Converting barbell rows to dumbbell rows will usually force the exerciser to perform the exercise with one side at a time, causing a slower set but also improving mind-muscle connection.
Apart from this, performing dumbbell rows instead of barbell rows involves a greater tilt of the torso forward than in the traditional barbell row, improving rhomboid and trapezius muscular activation.
Switching from the barbell deadlift to the dumbbell deadlift is generally inadvisable due to several factors, but nonetheless will involve significant alterations in form and a major reduction in weight due to unilateral muscular activation.
While the majority of coaches would advise that lifters switching to a dumbbell-based PPL simply retain the barbell deadlift, switching to the dumbbell deadlift instead is perfectly fine if no other alternative is possible.
Dumbbell shrugs, dumbbell-weighted pull ups and the various variations of the dumbbell curl are all common pull day exercises that are already considered to be standard among PPL workouts, and are not usually meant to be performed with the use of a barbell or other types of equipment.
The dumbbell equivalent of the barbell squat is limited by the grip strength of the exerciser, and will rely more on volume rather than total weight in order to induce physical developments.
This is because of the fact that the barbell squat places the loaded barbell atop the exerciser rather than having them grip the weight with their hands.
Apart from this change in resistance and volume, the dumbbell and barbell squat are generally the same in terms of mechanics and may be executed in much the same manner.
Other common dumbbell-based leg exercises to include in a dumbbell PPL routine are the dumbbell lunge, the dumbbell calf raise and the dumbbell romanian deadlift.
Structuring a dumbbell PPL routine is much like structuring a traditional PPL routine, wherein the exerciser will train up to 6 days within a given training week with approximately 48 hours between each training session of a specific muscle group.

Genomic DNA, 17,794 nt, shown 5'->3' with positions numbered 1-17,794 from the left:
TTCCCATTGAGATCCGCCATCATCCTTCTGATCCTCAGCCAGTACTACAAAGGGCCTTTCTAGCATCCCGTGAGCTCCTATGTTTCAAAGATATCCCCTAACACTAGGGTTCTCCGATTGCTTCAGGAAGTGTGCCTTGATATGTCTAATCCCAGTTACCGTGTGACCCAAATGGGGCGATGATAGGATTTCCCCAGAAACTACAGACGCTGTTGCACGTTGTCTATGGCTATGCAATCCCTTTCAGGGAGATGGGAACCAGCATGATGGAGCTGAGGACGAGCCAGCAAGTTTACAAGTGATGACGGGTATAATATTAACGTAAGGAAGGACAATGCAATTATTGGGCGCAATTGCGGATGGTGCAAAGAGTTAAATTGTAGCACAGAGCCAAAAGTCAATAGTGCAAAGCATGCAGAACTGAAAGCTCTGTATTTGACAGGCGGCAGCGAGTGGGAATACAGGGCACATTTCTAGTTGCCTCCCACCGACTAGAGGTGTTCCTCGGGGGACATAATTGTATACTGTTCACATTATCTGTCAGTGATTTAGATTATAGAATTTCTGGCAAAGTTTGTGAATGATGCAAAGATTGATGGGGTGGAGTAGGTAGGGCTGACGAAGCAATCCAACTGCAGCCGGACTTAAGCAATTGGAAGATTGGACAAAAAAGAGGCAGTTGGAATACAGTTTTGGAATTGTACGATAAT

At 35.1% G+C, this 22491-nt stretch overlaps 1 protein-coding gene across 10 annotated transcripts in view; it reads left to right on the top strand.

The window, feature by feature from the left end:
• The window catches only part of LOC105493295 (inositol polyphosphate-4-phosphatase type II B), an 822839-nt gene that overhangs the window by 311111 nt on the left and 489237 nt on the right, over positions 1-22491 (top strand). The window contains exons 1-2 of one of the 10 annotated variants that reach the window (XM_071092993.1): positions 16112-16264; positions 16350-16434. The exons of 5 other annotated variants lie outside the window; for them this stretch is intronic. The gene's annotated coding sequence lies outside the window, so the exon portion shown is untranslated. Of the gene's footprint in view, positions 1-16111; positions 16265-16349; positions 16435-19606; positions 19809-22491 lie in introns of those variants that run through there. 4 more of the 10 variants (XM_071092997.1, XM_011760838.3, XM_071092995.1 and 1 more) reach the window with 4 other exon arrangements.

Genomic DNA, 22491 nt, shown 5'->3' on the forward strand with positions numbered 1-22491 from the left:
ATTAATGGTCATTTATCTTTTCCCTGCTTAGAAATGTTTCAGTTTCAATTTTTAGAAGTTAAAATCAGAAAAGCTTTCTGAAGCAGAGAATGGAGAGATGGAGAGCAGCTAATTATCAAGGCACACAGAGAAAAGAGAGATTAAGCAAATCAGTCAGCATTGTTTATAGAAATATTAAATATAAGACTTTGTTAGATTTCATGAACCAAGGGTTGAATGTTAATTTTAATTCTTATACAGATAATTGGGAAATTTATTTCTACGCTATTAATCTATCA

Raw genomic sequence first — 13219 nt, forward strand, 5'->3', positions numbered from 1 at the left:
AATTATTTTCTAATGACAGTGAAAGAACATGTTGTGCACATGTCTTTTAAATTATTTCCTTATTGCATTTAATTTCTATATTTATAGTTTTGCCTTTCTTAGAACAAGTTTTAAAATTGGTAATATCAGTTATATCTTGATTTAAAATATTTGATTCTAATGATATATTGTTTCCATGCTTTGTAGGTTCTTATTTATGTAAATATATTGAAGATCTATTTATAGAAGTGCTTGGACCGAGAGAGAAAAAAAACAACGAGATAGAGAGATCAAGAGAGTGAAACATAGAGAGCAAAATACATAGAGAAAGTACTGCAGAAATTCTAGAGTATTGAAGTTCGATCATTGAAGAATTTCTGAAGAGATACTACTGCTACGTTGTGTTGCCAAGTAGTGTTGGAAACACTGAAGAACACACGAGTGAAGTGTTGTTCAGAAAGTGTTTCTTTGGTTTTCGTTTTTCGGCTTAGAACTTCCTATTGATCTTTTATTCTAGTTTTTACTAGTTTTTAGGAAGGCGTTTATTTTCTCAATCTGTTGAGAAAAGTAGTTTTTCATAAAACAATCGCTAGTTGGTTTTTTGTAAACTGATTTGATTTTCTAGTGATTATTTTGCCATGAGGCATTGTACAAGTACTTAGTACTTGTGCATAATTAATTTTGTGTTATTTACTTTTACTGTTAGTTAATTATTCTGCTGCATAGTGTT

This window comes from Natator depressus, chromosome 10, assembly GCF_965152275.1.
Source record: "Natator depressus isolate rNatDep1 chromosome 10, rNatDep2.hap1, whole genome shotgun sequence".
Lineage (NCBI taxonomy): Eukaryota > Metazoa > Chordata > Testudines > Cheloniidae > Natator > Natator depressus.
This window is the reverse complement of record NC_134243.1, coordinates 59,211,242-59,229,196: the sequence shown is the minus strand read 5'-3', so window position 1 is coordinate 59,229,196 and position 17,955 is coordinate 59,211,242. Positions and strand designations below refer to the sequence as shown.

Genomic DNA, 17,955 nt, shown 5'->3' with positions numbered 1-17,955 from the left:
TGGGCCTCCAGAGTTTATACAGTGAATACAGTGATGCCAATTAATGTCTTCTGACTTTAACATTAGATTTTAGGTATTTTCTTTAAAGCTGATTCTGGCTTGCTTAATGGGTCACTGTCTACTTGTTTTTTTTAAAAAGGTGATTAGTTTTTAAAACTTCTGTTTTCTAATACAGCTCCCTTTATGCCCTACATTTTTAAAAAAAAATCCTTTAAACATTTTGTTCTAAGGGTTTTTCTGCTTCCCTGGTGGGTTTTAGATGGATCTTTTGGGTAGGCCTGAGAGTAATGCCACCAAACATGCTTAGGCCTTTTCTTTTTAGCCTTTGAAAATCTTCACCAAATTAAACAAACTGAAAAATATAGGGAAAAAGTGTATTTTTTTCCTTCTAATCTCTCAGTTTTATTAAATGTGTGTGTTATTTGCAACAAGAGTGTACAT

The majority of lifters will perform this with monday being a push day, tuesday being a pull day and so on until taking a final rest day on sunday.
The sole difference between dumbbell PPL routines and the traditional PPL routine is in the somewhat longer length of time needed to recover the muscles of the deltoids properly - of which are activated isometrically to a greater degree due to the difference in equipment.
Unless making use of highly adjustable dumbbell equipment, deloading and achieving linear progression with dumbbells may be somewhat difficult due to the large increments in weight between dumbbells.
This can be subverted by instead progressing with volume alongside resistance, creating a two-fold training stimulus that is more easily increased or decreased as needed.
Furthermore, deloading with dumbbells may be quite difficult for less advanced weightlifters, requiring that alternative exercises instead be used or the inclusion of additional equipment instead.
A push pull legs routine performed solely with dumbbells is entirely possible, and even an excellent choice for certain types of weightlifters.
However, like all things in physical training, there are still a few drawbacks to this particular approach to resistance training, and it is nonetheless still best to avoid solely performing dumbbell-only workouts for long periods of time.
The quality of your training can be improved by including other forms of resistance training, such as with explosive barbell-based movements, or the constant time under tension presented by resistance machines - both of which are arguably difficult to achieve with dumbbells alone.
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2. Pedersen, H., Fimland, M.S., Schoenfeld, B.J. et al. A randomized trial on the efficacy of split-body versus full-body resistance training in non-resistance trained women. BMC Sports Sci Med Rehabil 14, 87 (2022). https://doi.org/10.1186/s13102-022-00481-7